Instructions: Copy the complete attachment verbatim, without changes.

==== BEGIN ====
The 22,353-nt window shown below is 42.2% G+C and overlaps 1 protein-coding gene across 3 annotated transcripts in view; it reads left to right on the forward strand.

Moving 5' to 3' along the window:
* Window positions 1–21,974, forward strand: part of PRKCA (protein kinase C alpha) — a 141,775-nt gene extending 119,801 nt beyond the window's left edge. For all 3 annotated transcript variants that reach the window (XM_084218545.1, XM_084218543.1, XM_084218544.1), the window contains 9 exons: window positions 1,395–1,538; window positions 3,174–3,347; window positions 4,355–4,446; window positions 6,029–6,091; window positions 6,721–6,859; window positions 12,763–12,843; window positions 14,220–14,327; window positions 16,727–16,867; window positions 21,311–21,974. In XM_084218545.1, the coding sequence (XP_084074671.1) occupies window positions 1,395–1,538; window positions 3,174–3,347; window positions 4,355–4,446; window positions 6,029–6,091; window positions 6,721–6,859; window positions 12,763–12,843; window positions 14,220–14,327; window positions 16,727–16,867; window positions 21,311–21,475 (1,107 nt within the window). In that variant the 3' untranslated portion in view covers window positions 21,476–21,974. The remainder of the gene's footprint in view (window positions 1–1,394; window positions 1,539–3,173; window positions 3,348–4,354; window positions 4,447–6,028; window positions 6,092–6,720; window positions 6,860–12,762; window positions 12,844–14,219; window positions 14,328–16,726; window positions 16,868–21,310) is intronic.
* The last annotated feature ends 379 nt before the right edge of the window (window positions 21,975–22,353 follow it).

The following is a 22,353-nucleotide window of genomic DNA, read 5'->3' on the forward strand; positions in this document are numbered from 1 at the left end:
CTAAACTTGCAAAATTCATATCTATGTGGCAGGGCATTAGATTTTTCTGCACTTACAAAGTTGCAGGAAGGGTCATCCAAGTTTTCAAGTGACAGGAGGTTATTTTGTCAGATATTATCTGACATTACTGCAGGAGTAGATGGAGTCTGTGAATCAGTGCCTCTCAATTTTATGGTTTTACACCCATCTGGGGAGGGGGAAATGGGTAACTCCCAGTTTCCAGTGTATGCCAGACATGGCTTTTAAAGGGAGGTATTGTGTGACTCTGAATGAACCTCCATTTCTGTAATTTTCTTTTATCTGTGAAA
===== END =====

The 22,353-nt window shown below is 42.2% G+C and overlaps 1 protein-coding gene across 3 annotated transcripts in view; it reads left to right on the forward strand.

Moving 5' to 3' along the window:
* Window positions 1–21,974, forward strand: part of PRKCA (protein kinase C alpha) — a 141,775-nt gene extending 119,801 nt beyond the window's left edge. For all 3 annotated transcript variants that reach the window (XM_084218545.1, XM_084218543.1, XM_084218544.1), the window contains 9 exons: window positions 1,395–1,538; window positions 3,174–3,347; window positions 4,355–4,446; window positions 6,029–6,091; window positions 6,721–6,859; window positions 12,763–12,843; window positions 14,220–14,327; window positions 16,727–16,867; window positions 21,311–21,974. In XM_084218545.1, the coding sequence (XP_084074671.1) occupies window positions 1,395–1,538; window positions 3,174–3,347; window positions 4,355–4,446; window positions 6,029–6,091; window positions 6,721–6,859; window positions 12,763–12,843; window positions 14,220–14,327; window positions 16,727–16,867; window positions 21,311–21,475 (1,107 nt within the window). In that variant the 3' untranslated portion in view covers window positions 21,476–21,974. The remainder of the gene's footprint in view (window positions 1–1,394; window positions 1,539–3,173; window positions 3,348–4,354; window positions 4,447–6,028; window positions 6,092–6,720; window positions 6,860–12,762; window positions 12,844–14,219; window positions 14,328–16,726; window positions 16,868–21,310) is intronic.
* The last annotated feature ends 379 nt before the right edge of the window (window positions 21,975–22,353 follow it).

The following is a 22,353-nucleotide window of genomic DNA, read 5'->3' on the forward strand; positions in this document are numbered from 1 at the left end:
CTAAACTTGCAAAATTCATATCTATGTGGCAGGGCATTAGATTTTTCTGCACTTACAAAGTTGCAGGAAGGGTCATCCAAGTTTTCAAGTGACAGGAGGTTATTTTGTCAGATATTATCTGACATTACTGCAGGAGTAGATGGAGTCTGTGAATCAGTGCCTCTCAATTTTATGGTTTTACACCCATCTGGGGAGGGGGAAATGGGTAACTCCCAGTTTCCAGTGTATGCCAGACATGGCTTTTAAAGGGAGGTATTGTGTGACTCTGAATGAACCTCCATTTCTGTAATTTTCTTTTATCTGTGAAA